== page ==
Tiny laser-scanning microscope images brain cells in freely moving animals
Tübingen, Germany, November 2, 2009. By building a tiny microscope small enough to be carried around on a rats head, scientists at the Max Planck Institute for Biological Cybernetics in Tübingen, Germany, have found a way to study the complex activity of many brain cells simultaneously while animals are free to move around. With this new technology scientists can actually see how the brain cells operate while the animal is behaving naturally, giving rise to immense new insights into the understanding of perception and attention. (PNAS, Online Early Edition, November 2, 2009)
The majority of our life is spent moving around a static world and we generate our impression of the world using visual and other senses simultaneously. It is the ability to freely explore our environment that is essential for the view we form of our local surroundings. When we walk down the street and enter a shop to buy fruit, the street, shop and fruit are not moving, we are. What our brain is probably doing is constantly updating our position based on the information received from our sensory inputs such as eyes, ears, skin as well as our motor and vestibular systems, all in real time. The problem for researchers trying to understand how this occurs has always been how to record meaningful signals from the brain cells that do the calculations while we are in motion.
To get around this problem researchers at the Max Planck Institute for Biological Cybernetics in Tübingen have developed a way of actually watching the activity of many brain cells simultaneously in an animal that is free to move around the environment. By developing a small, light-weight laser-scanning microscope, researchers were able, for the first time, to image activity from fluorescent neurons in animals, that are awake and moving around, while tracking the exact position of the animal in space. The microscope uses a high-powered pulsing laser and fiber optics to scan cells below the surface of the brain, eliminating the need to insert electrodes, which are traditionally used. Because of this, the microscope is non-invasive to the brain tissue.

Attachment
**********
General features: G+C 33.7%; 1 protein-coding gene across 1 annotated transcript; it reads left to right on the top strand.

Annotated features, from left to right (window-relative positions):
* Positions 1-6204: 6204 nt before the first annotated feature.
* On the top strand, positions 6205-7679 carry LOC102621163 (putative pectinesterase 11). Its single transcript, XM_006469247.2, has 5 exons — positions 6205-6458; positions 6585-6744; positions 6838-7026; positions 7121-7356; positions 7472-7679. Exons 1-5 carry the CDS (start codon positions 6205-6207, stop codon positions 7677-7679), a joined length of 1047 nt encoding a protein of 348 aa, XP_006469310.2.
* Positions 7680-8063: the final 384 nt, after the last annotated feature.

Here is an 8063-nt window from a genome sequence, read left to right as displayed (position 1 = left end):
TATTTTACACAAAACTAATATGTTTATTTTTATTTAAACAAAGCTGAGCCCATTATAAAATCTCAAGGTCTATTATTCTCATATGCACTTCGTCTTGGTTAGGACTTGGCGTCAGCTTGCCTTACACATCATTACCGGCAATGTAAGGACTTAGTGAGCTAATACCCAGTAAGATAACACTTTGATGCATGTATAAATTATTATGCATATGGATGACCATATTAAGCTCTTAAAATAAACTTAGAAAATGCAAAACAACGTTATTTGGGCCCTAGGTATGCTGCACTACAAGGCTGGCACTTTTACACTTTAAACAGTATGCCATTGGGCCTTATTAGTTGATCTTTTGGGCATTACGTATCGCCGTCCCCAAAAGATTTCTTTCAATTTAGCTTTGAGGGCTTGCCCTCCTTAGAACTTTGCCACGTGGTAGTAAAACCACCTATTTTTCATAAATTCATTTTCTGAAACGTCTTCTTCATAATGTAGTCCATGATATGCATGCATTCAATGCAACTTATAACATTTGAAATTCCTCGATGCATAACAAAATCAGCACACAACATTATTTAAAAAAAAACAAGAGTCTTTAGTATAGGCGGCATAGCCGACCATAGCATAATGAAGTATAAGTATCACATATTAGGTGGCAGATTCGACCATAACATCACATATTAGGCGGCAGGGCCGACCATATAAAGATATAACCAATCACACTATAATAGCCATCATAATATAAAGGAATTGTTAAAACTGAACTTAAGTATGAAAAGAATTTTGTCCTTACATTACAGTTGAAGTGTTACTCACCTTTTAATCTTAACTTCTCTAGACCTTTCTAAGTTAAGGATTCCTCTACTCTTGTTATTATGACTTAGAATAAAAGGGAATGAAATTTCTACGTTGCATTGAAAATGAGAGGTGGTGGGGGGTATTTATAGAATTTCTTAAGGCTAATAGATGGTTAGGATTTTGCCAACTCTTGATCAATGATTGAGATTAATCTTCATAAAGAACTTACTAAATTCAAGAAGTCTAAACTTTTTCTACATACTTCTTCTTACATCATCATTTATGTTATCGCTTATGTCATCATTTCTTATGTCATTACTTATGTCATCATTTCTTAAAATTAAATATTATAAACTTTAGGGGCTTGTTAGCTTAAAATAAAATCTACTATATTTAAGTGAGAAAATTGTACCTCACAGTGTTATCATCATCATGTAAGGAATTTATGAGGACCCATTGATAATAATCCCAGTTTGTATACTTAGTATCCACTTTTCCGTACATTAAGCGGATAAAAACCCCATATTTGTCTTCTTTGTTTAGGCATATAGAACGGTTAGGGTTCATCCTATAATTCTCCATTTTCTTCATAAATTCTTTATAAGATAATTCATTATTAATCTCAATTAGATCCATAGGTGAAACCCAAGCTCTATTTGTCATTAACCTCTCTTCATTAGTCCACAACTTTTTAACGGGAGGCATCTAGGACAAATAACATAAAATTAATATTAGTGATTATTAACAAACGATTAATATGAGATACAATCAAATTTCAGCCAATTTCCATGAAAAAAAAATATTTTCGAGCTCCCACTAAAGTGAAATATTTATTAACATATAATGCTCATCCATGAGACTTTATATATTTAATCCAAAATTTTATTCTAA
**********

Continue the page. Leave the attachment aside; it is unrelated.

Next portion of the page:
The traditional approach to solving these sorts of questions is to restrain the animal and present it with a series of scenes or movies or images. The miniaturized microscope allows the researchers to turn this paradigm around, and allow the animal to freely move around in its environment, while still allowing the scientists to monitor the activity of the brain cells responsible for processing visual information. It is clear that the brain does not work one cell at a time to recognize the environment, so the microscope records from many cells at a time, allowing for the first time the ability to look at how the brain is able to generate an internal representation of the outside world, while using natural vision.
“We need to let the animal behave as naturally as possible if we want to understand how its brain operates during interaction with complex environments. The new technology is a major milestone on the way to helping us understand how perception and attention work”, says Jason Kerr, lead author of the study.
Juergen Sawinski, Damian J. Wallace, David S. Greenberg, Silvie Grossmann, Winfried Denk, and Jason N. D. Kerr: Visually evoked activity in cortical cells imaged in freely moving animals. PNAS, Online Early Edition, November 2, 2009. www.pnas.org/cgi/doi/10.1073/pnas.0903680106
The Max Planck Institute for Biological Cybernetics works in the elucidation of cognitive processes. It employs about 325 people from more than 40 countries and is located at the Max Planck Campus in Tübingen, Germany. The Max Planck Institute for Biological Cybernetics is one of 80 research institutes that the Max Planck Society for the Advancement of Science maintains in Germany.
Picture: Jason Kerr / Max-Planck-Institut für biologische Kybernetik
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